The mob culture of cyberbullying is destroying the happiness of far too many people, Taoiseach Enda Kenny said yesterday.
He said young people were living in a virtual world where a “bit of fun” could become virtual torture.
“Often for some children, unfortunately, cyberbullying turns the sanctuary of the home, your own home, into a virtual arena, a public pit devoid of cover, or humanity, or mercy,” he said.
Mr Kenny yesterday launched Connecting for Life, a national strategy for suicide prevention.
Referring to children who had taken their lives because of cyberbullying, Mr Kenny said there were no lights in the world they found themselves in.
“How many examples have we of this over the last number of years,” he asked, saying it was crucial that young people learned, at school, about staying safe on the internet.
“My own children are moving through life and all their friends are on Facebook, like millions of others. It’s all very fine until someone infiltrates it and picks out a vulnerable person.
“What we have to do is convince our young people that they were already of immeasurable value simply because they exist.”
Earlier, Mr Kenny said the Berkeley balcony tragedy which claimed the lives of six young Irish students in California was a “masterclass” in what being connected meant and how it should be achieved.
He said the strategy was about Ireland working to watch over life and lives and to prevent suicide where possible.
“Connecting for Life is an ambitious strategy which sets a target to reduce suicide and self-harm by 10% over the next five years,” Mr Kenny said.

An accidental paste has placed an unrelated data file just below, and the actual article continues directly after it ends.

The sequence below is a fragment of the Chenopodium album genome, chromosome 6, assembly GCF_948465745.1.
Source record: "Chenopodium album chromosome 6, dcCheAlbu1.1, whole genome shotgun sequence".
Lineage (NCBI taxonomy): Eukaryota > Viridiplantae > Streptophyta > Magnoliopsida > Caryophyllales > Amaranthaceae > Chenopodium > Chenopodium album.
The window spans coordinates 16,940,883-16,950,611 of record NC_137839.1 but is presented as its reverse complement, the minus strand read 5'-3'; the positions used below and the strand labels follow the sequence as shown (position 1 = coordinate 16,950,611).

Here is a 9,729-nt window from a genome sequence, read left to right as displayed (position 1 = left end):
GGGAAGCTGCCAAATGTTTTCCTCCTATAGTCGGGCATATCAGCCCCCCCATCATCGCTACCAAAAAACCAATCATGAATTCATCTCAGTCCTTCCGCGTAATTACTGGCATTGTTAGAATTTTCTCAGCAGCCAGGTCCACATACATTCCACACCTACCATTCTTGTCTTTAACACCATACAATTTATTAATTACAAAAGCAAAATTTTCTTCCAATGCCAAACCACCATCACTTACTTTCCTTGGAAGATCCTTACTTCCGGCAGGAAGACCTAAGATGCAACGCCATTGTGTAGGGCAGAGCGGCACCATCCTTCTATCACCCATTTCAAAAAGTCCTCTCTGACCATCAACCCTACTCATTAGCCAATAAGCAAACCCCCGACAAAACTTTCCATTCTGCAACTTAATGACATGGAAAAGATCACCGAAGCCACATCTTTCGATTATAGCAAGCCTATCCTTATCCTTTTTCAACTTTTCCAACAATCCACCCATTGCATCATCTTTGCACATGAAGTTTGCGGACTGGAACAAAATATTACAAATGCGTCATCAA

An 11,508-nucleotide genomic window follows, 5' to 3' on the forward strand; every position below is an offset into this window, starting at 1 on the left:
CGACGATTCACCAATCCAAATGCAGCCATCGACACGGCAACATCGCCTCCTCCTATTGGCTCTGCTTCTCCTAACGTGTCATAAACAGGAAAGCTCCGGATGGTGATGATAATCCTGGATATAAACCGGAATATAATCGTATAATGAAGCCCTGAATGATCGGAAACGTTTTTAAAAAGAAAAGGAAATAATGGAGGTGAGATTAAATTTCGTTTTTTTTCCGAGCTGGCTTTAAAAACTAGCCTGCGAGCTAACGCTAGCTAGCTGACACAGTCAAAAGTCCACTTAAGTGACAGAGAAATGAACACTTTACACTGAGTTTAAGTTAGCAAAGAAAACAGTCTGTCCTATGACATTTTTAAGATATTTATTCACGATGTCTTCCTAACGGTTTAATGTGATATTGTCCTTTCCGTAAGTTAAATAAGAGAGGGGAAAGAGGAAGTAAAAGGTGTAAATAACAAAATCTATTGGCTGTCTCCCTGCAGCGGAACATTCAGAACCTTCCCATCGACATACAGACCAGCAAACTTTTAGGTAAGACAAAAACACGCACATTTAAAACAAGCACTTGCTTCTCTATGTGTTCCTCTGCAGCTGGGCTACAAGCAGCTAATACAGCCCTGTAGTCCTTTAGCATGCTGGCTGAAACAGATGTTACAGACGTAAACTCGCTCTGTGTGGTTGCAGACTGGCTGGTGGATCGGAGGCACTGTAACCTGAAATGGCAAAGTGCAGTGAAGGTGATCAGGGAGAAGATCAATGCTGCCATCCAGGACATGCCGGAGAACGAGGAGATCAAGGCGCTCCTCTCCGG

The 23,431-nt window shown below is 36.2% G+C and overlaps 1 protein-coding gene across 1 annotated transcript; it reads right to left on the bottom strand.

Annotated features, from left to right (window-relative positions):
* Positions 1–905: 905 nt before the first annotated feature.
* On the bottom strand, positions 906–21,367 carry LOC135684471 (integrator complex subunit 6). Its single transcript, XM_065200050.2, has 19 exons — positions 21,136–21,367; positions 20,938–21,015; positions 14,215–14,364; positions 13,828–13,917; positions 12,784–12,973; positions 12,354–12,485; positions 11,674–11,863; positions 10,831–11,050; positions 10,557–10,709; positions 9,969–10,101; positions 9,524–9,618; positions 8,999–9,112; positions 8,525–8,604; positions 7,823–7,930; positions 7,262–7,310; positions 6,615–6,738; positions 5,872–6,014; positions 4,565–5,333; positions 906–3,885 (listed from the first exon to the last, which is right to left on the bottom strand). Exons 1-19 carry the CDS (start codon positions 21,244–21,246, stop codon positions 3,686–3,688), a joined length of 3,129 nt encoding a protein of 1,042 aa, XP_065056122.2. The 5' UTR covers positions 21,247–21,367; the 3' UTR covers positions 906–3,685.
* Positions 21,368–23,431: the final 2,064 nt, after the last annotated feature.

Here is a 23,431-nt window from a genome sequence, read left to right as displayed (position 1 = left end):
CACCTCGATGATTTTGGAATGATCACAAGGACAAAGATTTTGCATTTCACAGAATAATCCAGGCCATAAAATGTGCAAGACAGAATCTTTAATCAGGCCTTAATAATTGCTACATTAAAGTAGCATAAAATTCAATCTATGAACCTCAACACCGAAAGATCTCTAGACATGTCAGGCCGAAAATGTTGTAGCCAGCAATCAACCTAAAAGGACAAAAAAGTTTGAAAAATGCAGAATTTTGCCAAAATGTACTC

“As a Government, despite financial constraints, we have maintained and will continue to maintain mental health as a priority.
“Suicide prevention is everyone’s concern and this strategy is a national plan for the whole of Government and the whole of society to work together.”
Minister for Primary Care, Social Care, and Mental Health Kathleen Lynch said mental health was as important as physical health.
“We are finally seeing a breakthrough in some of the recruitment challenges that didn’t allow us to provide as extensive a service as we would like,” she said.
The two primary goals of Connecting for Life are to reduce suicide and self-harm in the population and among specified priority groups.
It has identified the World Health Organisation’s target of a 10% reduction in the rates of suicide by 2020 as the minimum objective.
CSO data shows that between 2007 and 2011, there was an increase in the suicide rate in Ireland, particularly among men. Recent figures indicate a reversal in trends.
Figures for 2012 show 541 people died by suicide while provisional figures for 2013 (475 deaths) and 2014 (459 deaths) show decreases.
The charity Suicide or Survive welcomed the strategy. Chief executive Caroline McGuigan said: “There was a robust national consultation to help s develop this road map in how, together, we will reduce the loss of life through suicide.”